Is Y-90 Treatment After Major Hepatic Resection Safe and Effective?

Radioembolization with yttrium-90 (Y90) in patients who have previously undergone major hepatic resection seems to be safe and effective, researchers reported.

The retrospective study evaluated data from 15 patients (10 male, 5 female) with primary or secondary hepatic malignancies who underwent radioembolization with Y90-resin microspheres for hepatic tumor that had recurred after lobectomy. Eight patients had right hepatic lobectomy, and 7 patients had left hepatic lobectomy. The subsequent radioembolization with Y90 occurred between March 2011 and January 2016. 

A single radioembolization session was used to treat the whole liver remnant in 8 patients, whereas the other 7 patients underwent selective radioembolization up to 3 times, at intervals of 1 to 2 months, until the whole liver remnant received Y-90 treatment.

Body surface area (BSA) method was used to calculate administered patient activity in all 15 patients, and the retrospective analysis included evaluation of whether signs of radioembolization-induced liver disease (REILD) were evident. REILD was defined as bilirubin greater than 3.0 mg/dL and ascites within 1 to 2 months following treatment without tumor progression or bile duct occlusion.

“The early response to treatment was generally positive,” the study’s authors wrote. None of the 15 patients developed a REILD, and 14 of the 15 patients responded to Y90. Only 1 patient had signs of progressive disease on follow up within 2 months of radioembolization, and that patient may have been underdosed due to hypertrophy of the liver remnant and a small BSA.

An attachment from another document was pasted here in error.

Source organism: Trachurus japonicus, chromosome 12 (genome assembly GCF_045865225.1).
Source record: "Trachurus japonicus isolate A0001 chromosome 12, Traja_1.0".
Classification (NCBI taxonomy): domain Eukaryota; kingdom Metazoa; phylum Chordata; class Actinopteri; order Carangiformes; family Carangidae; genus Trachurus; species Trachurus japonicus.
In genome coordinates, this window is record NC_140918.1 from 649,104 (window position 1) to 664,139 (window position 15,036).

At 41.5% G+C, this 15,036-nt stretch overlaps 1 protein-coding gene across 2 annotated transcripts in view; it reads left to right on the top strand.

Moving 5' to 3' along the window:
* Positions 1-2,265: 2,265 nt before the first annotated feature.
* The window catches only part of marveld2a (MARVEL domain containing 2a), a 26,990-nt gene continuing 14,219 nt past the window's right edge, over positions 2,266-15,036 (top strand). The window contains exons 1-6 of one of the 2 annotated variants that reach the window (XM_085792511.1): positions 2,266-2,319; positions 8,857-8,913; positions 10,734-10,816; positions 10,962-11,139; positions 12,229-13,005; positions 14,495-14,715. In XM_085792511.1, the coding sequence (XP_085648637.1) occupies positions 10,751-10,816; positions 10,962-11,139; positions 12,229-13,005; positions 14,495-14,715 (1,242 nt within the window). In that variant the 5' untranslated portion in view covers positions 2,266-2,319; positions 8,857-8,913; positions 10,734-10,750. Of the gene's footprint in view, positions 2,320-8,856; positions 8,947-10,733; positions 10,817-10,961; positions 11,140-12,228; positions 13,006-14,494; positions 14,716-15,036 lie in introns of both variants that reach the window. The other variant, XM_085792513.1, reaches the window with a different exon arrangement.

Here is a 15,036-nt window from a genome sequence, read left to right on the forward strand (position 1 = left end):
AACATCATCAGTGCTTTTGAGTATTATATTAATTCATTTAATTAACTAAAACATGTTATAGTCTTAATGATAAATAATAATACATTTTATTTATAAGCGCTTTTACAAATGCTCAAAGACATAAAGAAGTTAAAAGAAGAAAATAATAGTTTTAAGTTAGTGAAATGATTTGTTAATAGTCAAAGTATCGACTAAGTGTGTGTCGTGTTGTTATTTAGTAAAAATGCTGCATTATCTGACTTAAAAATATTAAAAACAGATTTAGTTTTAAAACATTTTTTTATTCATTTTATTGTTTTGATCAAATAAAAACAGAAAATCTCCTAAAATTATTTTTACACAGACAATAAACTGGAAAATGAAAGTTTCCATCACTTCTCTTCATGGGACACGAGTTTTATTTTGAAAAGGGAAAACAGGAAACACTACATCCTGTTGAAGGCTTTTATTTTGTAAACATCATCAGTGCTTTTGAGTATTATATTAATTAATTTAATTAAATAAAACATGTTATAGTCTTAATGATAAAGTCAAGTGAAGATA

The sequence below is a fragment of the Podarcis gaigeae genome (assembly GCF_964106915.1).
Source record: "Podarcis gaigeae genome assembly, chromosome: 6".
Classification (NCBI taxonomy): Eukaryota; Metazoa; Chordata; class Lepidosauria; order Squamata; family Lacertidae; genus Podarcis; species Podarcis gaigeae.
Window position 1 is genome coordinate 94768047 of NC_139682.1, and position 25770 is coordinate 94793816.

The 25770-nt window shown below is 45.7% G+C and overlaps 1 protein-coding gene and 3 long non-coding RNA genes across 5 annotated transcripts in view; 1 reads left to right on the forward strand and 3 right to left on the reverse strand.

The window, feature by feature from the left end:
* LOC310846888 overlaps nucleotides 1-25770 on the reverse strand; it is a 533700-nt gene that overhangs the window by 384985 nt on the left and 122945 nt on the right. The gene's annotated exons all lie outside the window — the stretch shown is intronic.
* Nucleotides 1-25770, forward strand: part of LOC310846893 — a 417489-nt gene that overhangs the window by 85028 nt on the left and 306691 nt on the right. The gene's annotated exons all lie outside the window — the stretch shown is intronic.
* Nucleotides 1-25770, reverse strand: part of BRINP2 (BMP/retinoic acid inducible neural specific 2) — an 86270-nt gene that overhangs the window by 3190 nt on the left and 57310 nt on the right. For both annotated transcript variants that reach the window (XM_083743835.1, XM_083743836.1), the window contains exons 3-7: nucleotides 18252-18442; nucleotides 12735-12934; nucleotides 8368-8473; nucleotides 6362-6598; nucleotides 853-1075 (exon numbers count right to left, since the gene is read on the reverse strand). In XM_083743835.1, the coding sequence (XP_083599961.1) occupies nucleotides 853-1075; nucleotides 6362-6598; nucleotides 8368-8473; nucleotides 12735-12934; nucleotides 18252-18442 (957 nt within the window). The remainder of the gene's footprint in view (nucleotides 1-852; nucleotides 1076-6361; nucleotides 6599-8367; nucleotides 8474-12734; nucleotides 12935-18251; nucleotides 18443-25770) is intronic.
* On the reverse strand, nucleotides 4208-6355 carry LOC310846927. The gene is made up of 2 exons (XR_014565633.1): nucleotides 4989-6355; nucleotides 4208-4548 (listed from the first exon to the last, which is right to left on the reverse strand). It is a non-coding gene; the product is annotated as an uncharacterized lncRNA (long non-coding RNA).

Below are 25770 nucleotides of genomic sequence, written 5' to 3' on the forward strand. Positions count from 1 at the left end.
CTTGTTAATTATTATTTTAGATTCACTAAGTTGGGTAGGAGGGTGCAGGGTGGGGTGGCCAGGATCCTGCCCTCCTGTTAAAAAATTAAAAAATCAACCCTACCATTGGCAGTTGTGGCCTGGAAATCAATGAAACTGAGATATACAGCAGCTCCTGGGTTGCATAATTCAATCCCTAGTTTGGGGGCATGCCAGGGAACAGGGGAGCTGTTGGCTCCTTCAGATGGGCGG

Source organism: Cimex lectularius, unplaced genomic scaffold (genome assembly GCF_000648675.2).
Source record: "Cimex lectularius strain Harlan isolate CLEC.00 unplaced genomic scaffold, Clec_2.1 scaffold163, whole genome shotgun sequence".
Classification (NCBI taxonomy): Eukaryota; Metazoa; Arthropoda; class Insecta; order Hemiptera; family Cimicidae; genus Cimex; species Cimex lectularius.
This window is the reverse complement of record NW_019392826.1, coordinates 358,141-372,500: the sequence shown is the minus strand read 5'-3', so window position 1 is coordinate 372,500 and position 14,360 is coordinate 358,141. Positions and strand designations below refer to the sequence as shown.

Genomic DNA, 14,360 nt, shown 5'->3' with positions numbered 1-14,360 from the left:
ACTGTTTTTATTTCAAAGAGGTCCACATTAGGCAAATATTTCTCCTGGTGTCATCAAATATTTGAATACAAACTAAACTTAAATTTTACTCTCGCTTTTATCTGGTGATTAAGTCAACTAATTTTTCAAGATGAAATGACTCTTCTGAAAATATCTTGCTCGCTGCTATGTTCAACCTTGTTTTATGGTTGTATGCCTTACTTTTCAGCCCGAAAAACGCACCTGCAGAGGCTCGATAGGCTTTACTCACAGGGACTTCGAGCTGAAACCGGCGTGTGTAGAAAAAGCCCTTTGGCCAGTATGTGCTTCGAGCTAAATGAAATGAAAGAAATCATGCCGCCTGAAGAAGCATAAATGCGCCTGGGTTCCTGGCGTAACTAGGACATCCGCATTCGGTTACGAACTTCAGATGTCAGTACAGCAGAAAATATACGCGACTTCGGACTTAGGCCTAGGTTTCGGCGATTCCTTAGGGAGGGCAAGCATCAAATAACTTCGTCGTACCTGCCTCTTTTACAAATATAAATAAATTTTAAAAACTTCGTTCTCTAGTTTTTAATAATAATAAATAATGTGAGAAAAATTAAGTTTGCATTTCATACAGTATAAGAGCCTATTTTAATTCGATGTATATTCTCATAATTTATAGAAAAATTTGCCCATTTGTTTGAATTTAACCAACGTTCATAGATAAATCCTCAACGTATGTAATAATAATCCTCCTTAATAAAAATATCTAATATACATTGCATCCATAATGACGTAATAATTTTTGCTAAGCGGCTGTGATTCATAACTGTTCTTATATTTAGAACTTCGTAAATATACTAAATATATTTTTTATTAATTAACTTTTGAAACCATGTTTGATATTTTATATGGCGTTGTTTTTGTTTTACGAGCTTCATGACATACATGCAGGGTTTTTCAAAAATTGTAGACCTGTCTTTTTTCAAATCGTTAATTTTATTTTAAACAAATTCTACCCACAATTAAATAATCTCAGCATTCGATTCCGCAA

According to the researchers, the mean administered Y90-activity was 1.31 ± 0.74 GBq, and the calculated mean absorbed dose in the liver was 42.8 ± 20.6 Gy. The measured mean volume of liver remnants was 1.471 ± 341 mL, and the mean liver weight was 1514 ± 351 g.

The study was limited by retrospective design, small sample size, and potential confounders that could not be evaluated because of the small sample size. Nonetheless, the researchers believe the study can “be used to justify and encourage further investigations of radioemobolization in patients after extensive liver surgery.”

They added, “Although the standard BSA-based dosing seems to suffice to avoid REILD, it results in quite variable liver doses due to variable hypertrophy of the liver remnant post-hepatectomy.” Further studies, they said, will need to confirm whether the issue negatively impacts toxicity and outcome.

Reference

Zimmermann M, Schulze-Hagen M, Liebl M, et al. Safety and efficacy of Y-90 radioembolization after prior major hepatic resection. Cardiovasc Intervent Radiol. 2017;40(8):1206-1212.

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